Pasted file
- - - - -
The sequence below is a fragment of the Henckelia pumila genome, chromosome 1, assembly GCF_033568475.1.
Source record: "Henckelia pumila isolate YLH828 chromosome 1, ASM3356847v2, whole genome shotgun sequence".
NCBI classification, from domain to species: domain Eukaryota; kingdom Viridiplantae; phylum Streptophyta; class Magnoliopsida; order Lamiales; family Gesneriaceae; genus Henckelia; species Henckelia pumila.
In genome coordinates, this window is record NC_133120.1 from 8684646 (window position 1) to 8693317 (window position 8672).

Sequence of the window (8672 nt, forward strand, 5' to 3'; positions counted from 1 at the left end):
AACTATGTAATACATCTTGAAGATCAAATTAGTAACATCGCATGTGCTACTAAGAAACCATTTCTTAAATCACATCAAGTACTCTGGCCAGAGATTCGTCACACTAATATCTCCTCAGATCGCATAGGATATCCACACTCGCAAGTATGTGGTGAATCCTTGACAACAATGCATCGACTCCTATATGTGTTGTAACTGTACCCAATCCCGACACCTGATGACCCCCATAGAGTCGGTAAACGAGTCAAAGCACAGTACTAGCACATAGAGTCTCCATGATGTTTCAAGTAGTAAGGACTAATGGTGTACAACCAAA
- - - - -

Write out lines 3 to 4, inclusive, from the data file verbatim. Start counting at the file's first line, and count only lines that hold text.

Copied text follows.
NCBI classification, from domain to species: domain Eukaryota; kingdom Viridiplantae; phylum Streptophyta; class Magnoliopsida; order Lamiales; family Gesneriaceae; genus Henckelia; species Henckelia pumila.
In genome coordinates, this window is record NC_133120.1 from 8684646 (window position 1) to 8693317 (window position 8672).